Things have come to a pretty pass. The romances are going flat…
Let’s start with munis. It’s pretty simple. Two Septembers ago, I wrote a post titled Gold on Hold; The New Play May Be in Munis. This was done in the context of recession worries, and was in the context of a well-documented and major shift I had made and wrote about in the spring and early summer from risk-on assets to the twin risk-off assets of gold and Treasurys. Munis yielded more than Treasurys and since that date, a muni bond fund such as NIO has done great, even compared to stocks; and, much more cash has actually been put in investors’ pockets rather than simply a high trading price that stocks have. Trading prices, as we have learned, can change rapidly and drastically against one with no warning.
Over the past 12 months, munis have finally normalized against T-bonds, and then some. The results are astonishing. Per Bloomberg data, the 30-year muni bond (a rare bird, and rarely non-callable, so I don’t know what index they are using or what credit quality their reference bonds have) has fallen a massive 71 basis points to a yield of 2.84%. The 30-year T-bond has only dropped 2 basis points to 3.13%. This puts the muni yield back to its historical relationship to Treasurys. A long-term muni buyer at that yield has all sorts of issues involving credit, liquidity, interest rate risk and tax risks. The 10-year muni has dropped 24 bps to 1.68% while the 10-year T-note has dropped 5 bps to 1.95%. The tax-exempt bond fund MUB has a yield to maturity of about 1.55% after expenses for a duration of 6 years, and while I haven’t contacted the iShares people, yield to maturity for bonds trading above par should be a good deal higher than the yield to call.
Seeing this, I actually was able to sell some zero-coupon long-term muni bonds (retail pricing) yesterday for the first time not to raise cash but to simply lower my exposure. It is nice to receive a decent income from a bond and then sell it for a long-term capital gain.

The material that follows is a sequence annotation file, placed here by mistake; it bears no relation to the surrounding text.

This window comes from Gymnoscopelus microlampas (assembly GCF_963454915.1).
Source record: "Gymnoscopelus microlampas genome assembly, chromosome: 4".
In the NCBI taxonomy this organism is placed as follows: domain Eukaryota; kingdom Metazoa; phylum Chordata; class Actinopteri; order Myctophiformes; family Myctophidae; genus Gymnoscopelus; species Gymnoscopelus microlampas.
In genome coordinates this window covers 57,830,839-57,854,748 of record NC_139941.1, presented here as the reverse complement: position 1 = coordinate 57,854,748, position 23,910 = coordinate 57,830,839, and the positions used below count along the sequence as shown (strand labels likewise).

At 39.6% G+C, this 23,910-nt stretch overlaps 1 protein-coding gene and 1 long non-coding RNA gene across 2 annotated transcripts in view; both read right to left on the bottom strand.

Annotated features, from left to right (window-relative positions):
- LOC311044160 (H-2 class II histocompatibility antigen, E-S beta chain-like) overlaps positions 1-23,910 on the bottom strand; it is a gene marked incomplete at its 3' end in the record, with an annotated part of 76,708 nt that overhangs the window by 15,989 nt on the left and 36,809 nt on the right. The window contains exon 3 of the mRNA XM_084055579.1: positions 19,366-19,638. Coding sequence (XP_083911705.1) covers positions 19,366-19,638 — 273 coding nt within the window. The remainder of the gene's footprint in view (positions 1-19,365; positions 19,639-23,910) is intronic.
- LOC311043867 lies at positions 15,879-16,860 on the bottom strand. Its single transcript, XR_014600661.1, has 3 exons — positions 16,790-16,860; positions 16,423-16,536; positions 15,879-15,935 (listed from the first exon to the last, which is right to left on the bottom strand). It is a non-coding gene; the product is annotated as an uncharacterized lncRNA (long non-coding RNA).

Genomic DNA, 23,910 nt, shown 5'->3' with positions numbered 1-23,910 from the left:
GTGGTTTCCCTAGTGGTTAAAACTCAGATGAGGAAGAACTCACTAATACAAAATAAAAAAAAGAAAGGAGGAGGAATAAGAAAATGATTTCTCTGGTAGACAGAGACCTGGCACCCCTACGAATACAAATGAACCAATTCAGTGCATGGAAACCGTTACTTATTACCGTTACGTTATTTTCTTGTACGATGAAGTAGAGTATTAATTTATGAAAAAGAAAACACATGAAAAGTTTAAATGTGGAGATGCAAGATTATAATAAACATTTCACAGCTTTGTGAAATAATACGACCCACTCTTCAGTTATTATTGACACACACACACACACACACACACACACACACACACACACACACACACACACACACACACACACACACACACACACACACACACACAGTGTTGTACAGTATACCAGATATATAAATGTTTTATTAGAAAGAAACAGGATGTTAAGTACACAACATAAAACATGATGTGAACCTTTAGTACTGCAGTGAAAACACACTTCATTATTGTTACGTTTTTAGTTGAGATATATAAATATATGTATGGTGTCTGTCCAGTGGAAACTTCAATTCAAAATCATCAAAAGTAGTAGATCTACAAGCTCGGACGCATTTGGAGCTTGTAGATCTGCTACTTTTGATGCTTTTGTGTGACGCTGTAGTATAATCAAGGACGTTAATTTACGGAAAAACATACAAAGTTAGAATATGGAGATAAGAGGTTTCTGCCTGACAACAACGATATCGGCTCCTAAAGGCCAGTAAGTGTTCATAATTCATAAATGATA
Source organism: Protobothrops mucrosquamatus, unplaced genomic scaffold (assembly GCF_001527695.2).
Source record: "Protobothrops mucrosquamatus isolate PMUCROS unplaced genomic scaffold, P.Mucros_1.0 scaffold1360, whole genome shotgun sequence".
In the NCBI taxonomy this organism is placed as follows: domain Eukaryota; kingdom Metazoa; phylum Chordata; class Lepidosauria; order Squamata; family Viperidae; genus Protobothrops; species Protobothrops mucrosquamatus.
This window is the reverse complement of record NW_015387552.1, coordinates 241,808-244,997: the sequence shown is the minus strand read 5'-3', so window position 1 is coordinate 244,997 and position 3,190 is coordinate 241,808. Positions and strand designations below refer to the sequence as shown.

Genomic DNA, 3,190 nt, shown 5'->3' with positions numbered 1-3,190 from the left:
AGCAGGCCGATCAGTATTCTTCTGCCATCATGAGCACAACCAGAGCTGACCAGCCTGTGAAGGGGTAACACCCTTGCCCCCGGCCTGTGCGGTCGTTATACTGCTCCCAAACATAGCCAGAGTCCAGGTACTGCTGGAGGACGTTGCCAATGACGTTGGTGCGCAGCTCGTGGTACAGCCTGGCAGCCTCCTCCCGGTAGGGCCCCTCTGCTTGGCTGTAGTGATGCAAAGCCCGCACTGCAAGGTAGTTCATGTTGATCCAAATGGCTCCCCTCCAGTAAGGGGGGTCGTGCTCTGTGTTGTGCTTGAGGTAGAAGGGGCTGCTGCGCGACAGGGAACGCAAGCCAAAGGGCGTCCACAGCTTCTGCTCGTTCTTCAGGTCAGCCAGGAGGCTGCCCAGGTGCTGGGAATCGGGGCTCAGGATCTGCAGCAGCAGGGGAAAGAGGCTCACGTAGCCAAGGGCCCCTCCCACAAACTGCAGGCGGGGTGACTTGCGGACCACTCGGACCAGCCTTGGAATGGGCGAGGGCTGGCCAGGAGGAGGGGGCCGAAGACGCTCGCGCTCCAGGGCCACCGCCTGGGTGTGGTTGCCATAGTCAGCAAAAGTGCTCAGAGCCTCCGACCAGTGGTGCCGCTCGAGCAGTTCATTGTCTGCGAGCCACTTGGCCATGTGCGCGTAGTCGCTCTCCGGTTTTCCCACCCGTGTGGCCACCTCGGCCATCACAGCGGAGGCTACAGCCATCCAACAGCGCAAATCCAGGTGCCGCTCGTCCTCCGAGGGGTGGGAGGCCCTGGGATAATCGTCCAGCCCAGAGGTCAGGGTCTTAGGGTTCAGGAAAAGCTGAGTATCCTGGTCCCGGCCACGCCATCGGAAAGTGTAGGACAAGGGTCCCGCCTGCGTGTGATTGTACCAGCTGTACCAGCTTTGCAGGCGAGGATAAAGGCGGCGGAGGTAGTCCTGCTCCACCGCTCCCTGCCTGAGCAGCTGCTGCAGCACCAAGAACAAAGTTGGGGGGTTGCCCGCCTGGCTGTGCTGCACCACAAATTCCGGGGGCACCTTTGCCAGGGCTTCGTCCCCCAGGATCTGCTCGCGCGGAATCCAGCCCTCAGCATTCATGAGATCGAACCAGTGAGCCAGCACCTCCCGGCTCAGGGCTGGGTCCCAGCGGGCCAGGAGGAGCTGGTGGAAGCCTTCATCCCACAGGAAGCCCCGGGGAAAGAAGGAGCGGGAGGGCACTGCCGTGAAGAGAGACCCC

Right now, many bond investors may want to reconsider the advantages of Treasurys over munis, which look fully priced and then some.
Similarly, the Russell 2000 is close to leaving earth orbit and heading into outer space in its valuation. The iShares tracking ETF for this index, IWM (LINK) has a bubble-era P/E and only a slightly less bubbly price to book. The listed trailing P/E is 25.4, but this understates it an unknown amount. First, the iShares people ignore losses, which are common in this part of the market. They do not measure aggregate profits of their 2000 companies (if they track all 2000 members of the R2K) and then measure the P/E. Instead, they fudge and make the aggregate P/E lower by simply only measuring the P/E of the profitable companies. Second, they round all P/E’s above 60 down to 60. (And there are several of them, to be sure.)
The Russell 2000 now has a much higher P/E even than established growth companies such as GOOG and AAPL.
We now have a first in my experience. The traditional default safe haven for middle-to-upper middle class wage earners and for the wealthy, muni bonds, are risky in various ways. So is the equivalent of the NASDAQ of 15 years ago, the Russell 2000.
It is a new ballgame both for value and for income investors.
(To be continued.)